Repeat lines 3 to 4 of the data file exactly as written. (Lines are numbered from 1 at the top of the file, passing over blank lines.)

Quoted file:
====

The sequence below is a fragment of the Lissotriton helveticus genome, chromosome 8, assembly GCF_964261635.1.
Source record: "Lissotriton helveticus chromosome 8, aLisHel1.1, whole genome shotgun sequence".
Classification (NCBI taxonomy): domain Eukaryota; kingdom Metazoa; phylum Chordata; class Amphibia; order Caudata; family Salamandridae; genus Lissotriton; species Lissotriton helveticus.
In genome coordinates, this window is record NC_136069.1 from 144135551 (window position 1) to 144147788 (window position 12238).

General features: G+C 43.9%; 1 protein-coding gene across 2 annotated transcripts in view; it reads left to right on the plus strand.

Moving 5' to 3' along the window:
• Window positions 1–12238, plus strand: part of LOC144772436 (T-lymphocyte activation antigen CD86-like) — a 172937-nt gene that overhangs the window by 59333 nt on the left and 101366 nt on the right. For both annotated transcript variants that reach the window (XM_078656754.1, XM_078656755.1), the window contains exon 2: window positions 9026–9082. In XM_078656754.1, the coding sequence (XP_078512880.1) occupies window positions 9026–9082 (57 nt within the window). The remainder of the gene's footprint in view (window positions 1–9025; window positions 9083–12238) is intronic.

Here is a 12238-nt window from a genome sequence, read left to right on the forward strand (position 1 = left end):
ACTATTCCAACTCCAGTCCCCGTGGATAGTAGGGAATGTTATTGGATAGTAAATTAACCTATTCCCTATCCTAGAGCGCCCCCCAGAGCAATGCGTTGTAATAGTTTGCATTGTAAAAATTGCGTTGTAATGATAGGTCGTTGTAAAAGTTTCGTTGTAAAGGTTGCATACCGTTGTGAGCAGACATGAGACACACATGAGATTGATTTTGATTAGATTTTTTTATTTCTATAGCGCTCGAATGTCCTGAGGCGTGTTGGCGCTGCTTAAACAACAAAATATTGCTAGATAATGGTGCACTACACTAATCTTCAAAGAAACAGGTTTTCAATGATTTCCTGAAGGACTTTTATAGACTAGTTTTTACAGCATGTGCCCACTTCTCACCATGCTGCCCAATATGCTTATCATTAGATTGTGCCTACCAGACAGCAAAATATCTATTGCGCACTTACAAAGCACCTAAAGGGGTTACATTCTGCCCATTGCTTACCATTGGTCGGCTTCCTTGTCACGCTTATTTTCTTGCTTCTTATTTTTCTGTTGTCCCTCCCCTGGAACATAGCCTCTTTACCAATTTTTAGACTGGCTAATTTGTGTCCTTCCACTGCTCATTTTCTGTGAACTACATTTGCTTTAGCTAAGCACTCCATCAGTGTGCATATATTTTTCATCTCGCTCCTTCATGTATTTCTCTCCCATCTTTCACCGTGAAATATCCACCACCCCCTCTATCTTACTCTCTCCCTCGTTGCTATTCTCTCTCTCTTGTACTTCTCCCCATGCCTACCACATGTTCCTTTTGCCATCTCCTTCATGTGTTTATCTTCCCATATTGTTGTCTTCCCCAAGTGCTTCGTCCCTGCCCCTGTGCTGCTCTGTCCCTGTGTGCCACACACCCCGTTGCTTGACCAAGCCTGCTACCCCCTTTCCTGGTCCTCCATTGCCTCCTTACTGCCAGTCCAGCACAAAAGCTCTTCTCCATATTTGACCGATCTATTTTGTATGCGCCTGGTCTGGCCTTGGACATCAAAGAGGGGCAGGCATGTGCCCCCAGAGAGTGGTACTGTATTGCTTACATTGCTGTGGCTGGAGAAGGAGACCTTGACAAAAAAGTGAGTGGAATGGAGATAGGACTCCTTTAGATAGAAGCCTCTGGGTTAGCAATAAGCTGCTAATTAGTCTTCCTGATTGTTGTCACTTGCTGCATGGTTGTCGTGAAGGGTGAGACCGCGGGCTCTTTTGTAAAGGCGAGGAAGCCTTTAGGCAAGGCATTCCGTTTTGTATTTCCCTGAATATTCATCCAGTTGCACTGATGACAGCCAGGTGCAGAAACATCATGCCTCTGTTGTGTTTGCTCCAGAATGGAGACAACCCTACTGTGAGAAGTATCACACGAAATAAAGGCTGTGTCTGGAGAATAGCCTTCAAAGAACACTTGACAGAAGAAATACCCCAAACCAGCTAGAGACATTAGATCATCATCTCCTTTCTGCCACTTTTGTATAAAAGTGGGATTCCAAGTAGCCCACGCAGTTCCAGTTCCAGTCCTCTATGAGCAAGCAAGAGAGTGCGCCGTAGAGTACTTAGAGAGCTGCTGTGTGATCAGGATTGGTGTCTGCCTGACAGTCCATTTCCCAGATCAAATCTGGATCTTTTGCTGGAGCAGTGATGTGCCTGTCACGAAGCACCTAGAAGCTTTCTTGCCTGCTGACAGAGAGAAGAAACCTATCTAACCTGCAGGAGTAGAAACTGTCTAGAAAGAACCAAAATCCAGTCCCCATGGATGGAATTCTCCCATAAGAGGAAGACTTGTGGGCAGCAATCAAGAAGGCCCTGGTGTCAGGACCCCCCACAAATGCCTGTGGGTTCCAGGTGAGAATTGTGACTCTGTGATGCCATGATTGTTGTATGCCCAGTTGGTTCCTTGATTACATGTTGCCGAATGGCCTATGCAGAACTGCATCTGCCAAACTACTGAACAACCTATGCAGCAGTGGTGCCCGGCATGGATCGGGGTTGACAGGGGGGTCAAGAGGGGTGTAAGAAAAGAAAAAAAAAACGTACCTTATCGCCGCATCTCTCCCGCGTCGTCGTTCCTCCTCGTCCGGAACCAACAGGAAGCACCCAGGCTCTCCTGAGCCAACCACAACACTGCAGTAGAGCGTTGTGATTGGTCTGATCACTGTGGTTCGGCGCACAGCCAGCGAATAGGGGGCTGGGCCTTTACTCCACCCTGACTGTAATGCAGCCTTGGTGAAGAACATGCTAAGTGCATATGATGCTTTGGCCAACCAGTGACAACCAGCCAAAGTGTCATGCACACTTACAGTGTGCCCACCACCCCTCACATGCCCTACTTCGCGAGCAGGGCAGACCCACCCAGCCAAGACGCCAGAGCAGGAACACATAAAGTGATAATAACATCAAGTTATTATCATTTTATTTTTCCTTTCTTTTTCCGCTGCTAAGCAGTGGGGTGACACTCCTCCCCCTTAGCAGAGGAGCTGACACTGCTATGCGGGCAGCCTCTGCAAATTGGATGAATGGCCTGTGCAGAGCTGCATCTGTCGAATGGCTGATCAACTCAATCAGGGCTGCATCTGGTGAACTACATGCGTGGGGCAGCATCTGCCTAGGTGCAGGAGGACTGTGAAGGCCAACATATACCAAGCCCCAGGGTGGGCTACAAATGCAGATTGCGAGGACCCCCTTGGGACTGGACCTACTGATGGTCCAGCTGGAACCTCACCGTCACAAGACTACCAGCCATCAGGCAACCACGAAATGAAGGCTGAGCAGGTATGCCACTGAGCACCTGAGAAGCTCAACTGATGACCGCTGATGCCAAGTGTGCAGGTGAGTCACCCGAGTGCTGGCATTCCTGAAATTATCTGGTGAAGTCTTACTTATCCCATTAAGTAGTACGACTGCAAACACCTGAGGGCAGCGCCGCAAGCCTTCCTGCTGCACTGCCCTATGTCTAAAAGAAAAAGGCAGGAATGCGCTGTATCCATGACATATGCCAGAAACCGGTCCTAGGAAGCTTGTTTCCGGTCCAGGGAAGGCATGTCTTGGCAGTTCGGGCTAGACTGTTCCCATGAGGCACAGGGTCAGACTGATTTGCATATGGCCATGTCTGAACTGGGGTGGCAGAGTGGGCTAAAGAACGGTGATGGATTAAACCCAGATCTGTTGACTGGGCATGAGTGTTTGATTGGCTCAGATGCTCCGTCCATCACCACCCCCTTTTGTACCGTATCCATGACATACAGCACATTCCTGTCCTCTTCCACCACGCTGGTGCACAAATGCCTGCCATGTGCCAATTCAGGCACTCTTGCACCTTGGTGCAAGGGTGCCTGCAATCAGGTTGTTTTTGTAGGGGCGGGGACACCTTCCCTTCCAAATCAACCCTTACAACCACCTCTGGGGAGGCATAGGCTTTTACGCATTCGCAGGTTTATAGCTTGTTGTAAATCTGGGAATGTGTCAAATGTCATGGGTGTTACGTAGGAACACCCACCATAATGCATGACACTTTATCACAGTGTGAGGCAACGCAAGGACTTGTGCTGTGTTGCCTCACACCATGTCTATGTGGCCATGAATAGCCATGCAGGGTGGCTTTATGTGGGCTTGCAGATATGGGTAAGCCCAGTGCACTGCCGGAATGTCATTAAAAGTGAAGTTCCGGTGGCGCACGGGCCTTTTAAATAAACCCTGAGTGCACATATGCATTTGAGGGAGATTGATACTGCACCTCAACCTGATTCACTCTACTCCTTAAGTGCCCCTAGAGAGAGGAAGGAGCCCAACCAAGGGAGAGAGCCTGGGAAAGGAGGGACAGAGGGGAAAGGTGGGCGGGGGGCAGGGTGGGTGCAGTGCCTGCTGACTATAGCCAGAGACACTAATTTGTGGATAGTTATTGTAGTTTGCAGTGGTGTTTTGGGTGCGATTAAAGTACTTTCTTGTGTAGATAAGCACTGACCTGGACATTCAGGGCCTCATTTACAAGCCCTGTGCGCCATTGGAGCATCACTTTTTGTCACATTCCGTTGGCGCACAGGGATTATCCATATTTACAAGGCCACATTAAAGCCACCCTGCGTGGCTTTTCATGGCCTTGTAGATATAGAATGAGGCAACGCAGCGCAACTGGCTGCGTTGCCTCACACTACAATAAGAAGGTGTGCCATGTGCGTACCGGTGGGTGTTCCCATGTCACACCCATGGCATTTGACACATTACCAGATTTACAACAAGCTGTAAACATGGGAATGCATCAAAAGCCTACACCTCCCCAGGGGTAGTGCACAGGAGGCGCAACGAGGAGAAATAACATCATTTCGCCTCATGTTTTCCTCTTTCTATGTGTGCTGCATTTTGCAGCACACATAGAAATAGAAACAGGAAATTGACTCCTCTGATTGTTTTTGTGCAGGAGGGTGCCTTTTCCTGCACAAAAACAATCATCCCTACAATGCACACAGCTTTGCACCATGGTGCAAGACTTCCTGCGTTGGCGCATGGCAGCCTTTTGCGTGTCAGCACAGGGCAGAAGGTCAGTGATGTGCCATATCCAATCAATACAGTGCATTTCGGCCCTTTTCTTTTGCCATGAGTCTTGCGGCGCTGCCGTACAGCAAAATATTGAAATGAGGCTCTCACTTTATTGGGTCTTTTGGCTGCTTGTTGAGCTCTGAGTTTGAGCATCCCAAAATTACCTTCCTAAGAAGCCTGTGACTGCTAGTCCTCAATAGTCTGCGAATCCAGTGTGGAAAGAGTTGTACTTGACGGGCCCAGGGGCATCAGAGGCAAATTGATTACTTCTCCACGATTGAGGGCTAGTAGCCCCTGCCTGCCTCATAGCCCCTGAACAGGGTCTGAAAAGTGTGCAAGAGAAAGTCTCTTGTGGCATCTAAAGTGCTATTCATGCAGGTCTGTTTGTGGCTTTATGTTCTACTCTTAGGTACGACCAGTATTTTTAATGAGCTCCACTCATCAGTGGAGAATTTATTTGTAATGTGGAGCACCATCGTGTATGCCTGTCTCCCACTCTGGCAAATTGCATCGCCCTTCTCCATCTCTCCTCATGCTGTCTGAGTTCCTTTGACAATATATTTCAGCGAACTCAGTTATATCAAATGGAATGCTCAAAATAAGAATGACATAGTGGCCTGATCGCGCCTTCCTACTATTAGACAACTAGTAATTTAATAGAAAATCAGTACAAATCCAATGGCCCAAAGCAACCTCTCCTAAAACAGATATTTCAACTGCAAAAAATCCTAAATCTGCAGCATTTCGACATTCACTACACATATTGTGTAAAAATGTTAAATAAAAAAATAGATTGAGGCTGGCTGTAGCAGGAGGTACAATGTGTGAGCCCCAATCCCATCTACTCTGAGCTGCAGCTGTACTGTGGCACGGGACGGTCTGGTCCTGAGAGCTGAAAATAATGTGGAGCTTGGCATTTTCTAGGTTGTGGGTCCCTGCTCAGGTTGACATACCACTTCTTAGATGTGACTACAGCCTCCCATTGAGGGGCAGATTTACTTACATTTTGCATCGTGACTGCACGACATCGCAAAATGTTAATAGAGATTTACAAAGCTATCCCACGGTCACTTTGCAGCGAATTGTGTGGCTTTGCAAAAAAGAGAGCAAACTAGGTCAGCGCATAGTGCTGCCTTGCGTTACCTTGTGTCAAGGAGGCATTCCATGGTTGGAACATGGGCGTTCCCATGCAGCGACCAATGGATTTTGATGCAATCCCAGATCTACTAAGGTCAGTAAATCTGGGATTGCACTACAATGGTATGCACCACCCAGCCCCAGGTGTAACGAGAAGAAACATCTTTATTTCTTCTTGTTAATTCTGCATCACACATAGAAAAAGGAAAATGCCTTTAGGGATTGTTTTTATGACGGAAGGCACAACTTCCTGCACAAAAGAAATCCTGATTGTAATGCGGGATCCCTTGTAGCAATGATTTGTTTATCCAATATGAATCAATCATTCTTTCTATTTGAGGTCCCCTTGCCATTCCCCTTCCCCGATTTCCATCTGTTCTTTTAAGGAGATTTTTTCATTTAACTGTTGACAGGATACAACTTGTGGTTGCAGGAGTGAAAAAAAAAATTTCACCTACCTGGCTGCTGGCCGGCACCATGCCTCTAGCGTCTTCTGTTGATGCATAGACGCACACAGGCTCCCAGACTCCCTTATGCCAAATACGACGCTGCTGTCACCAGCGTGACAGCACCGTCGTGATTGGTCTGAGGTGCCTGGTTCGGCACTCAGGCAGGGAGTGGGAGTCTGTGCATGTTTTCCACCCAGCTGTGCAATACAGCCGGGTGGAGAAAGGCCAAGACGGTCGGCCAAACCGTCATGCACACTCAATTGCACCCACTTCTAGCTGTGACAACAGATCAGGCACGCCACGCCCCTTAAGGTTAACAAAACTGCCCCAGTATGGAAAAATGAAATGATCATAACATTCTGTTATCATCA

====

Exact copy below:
Classification (NCBI taxonomy): domain Eukaryota; kingdom Metazoa; phylum Chordata; class Amphibia; order Caudata; family Salamandridae; genus Lissotriton; species Lissotriton helveticus.
In genome coordinates, this window is record NC_136069.1 from 144135551 (window position 1) to 144147788 (window position 12238).